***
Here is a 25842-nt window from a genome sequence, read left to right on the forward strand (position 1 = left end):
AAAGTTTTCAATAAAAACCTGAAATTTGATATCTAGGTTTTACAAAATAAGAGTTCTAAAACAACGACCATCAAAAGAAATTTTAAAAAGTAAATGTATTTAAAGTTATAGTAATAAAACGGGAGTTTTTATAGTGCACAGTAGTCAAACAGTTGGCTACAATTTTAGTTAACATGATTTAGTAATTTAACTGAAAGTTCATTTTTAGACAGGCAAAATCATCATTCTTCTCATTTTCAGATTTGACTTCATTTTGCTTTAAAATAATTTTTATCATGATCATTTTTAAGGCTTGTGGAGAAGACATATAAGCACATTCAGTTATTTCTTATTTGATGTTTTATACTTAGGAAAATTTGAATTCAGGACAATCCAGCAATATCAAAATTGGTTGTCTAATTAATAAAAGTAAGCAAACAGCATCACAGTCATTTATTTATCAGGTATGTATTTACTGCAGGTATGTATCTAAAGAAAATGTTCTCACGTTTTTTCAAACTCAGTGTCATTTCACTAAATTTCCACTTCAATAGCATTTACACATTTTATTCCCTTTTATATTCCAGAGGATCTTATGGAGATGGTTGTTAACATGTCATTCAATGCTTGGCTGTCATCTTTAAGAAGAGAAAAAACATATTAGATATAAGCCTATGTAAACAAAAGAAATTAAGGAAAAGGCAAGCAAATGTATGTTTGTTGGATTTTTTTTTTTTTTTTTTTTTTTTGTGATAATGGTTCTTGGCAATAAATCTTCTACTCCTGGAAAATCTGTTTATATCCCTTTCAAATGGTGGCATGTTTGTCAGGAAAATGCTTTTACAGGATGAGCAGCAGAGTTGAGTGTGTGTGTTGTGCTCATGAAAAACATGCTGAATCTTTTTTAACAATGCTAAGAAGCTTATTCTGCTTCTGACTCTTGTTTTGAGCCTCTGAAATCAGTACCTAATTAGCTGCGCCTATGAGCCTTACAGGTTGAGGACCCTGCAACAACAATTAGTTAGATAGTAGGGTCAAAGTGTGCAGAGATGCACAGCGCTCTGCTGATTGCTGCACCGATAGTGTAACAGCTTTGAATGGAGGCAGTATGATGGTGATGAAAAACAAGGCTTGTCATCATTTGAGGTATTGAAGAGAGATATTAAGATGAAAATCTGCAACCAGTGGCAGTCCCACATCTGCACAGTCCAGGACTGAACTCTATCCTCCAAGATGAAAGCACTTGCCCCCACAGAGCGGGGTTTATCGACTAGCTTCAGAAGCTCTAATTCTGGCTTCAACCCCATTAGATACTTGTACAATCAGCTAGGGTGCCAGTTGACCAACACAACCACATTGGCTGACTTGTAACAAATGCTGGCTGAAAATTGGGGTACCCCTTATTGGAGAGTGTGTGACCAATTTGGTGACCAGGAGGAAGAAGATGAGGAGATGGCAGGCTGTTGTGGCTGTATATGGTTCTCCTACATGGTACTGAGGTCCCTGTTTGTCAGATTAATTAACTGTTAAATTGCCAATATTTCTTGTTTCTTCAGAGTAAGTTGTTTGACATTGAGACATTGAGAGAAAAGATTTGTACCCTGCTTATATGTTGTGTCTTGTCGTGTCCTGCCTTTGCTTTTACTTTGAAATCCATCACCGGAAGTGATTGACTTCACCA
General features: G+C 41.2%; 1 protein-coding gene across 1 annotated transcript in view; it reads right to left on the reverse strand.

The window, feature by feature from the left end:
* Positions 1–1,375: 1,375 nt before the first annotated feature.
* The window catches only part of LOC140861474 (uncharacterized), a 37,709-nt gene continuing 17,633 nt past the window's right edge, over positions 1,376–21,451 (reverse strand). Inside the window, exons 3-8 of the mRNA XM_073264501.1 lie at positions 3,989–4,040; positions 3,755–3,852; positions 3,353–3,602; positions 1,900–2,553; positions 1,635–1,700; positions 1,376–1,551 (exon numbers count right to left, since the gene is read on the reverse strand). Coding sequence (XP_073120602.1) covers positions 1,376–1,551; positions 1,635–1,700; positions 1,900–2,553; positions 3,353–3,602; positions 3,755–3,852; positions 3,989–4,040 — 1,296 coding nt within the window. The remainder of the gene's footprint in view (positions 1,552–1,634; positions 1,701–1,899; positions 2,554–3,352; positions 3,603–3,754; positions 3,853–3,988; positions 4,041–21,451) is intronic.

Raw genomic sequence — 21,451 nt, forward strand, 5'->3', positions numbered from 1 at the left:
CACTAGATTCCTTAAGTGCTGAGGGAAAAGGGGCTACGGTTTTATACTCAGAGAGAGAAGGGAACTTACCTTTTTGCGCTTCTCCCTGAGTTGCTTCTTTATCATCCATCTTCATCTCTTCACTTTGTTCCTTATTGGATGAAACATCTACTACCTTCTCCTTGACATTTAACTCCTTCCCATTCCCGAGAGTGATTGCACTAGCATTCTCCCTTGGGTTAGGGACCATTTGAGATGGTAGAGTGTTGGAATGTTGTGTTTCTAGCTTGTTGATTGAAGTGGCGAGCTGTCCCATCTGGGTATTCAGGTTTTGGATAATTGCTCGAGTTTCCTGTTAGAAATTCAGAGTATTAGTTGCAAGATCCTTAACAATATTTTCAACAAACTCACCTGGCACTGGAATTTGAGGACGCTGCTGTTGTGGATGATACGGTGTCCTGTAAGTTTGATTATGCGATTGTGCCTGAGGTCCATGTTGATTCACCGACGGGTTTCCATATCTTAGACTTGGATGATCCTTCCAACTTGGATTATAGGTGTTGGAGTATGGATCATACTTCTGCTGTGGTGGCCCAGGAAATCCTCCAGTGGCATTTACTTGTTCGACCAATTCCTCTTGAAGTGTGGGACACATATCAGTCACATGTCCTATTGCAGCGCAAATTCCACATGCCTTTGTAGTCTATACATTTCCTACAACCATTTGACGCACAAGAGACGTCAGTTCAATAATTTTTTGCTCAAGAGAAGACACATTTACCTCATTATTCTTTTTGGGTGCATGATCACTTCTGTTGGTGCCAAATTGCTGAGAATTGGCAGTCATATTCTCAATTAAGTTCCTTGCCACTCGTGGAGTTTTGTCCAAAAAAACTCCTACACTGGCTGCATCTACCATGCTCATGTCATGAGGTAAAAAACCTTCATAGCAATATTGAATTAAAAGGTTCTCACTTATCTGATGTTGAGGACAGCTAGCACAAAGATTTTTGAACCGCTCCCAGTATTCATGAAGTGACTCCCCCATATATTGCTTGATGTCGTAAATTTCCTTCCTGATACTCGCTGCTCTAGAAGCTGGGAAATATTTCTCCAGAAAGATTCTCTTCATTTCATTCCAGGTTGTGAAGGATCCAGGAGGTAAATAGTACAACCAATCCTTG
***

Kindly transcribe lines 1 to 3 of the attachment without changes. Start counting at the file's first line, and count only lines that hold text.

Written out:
Here is a 25842-nt window from a genome sequence, read left to right on the forward strand (position 1 = left end):
AAAGTTTTCAATAAAAACCTGAAATTTGATATCTAGGTTTTACAAAATAAGAGTTCTAAAACAACGACCATCAAAAGAAATTTTAAAAAGTAAATGTATTTAAAGTTATAGTAATAAAACGGGAGTTTTTATAGTGCACAGTAGTCAAACAGTTGGCTACAATTTTAGTTAACATGATTTAGTAATTTAACTGAAAGTTCATTTTTAGACAGGCAAAATCATCATTCTTCTCATTTTCAGATTTGACTTCATTTTGCTTTAAAATAATTTTTATCATGATCATTTTTAAGGCTTGTGGAGAAGACATATAAGCACATTCAGTTATTTCTTATTTGATGTTTTATACTTAGGAAAATTTGAATTCAGGACAATCCAGCAATATCAAAATTGGTTGTCTAATTAATAAAAGTAAGCAAACAGCATCACAGTCATTTATTTATCAGGTATGTATTTACTGCAGGTATGTATCTAAAGAAAATGTTCTCACGTTTTTTCAAACTCAGTGTCATTTCACTAAATTTCCACTTCAATAGCATTTACACATTTTATTCCCTTTTATATTCCAGAGGATCTTATGGAGATGGTTGTTAACATGTCATTCAATGCTTGGCTGTCATCTTTAAGAAGAGAAAAAACATATTAGATATAAGCCTATGTAAACAAAAGAAATTAAGGAAAAGGCAAGCAAATGTATGTTTGTTGGATTTTTTTTTTTTTTTTTTTTTTTTGTGATAATGGTTCTTGGCAATAAATCTTCTACTCCTGGAAAATCTGTTTATATCCCTTTCAAATGGTGGCATGTTTGTCAGGAAAATGCTTTTACAGGATGAGCAGCAGAGTTGAGTGTGTGTGTTGTGCTCATGAAAAACATGCTGAATCTTTTTTAACAATGCTAAGAAGCTTATTCTGCTTCTGACTCTTGTTTTGAGCCTCTGAAATCAGTACCTAATTAGCTGCGCCTATGAGCCTTACAGGTTGAGGACCCTGCAACAACAATTAGTTAGATAGTAGGGTCAAAGTGTGCAGAGATGCACAGCGCTCTGCTGATTGCTGCACCGATAGTGTAACAGCTTTGAATGGAGGCAGTATGATGGTGATGAAAAACAAGGCTTGTCATCATTTGAGGTATTGAAGAGAGATATTAAGATGAAAATCTGCAACCAGTGGCAGTCCCACATCTGCACAGTCCAGGACTGAACTCTATCCTCCAAGATGAAAGCACTTGCCCCCACAGAGCGGGGTTTATCGACTAGCTTCAGAAGCTCTAATTCTGGCTTCAACCCCATTAGATACTTGTACAATCAGCTAGGGTGCCAGTTGACCAACACAACCACATTGGCTGACTTGTAACAAATGCTGGCTGAAAATTGGGGTACCCCTTATTGGAGAGTGTGTGACCAATTTGGTGACCAGGAGGAAGAAGATGAGGAGATGGCAGGCTGTTGTGGCTGTATATGGTTCTCCTACATGGTACTGAGGTCCCTGTTTGTCAGATTAATTAACTGTTAAATTGCCAATATTTCTTGTTTCTTCAGAGTAAGTTGTTTGACATTGAGACATTGAGAGAAAAGATTTGTACCCTGCTTATATGTTGTGTCTTGTCGTGTCCTGCCTTTGCTTTTACTTTGAAATCCATCACCGGAAGTGATTGACTTCACCA
General features: G+C 41.2%; 1 protein-coding gene across 1 annotated transcript in view; it reads right to left on the reverse strand.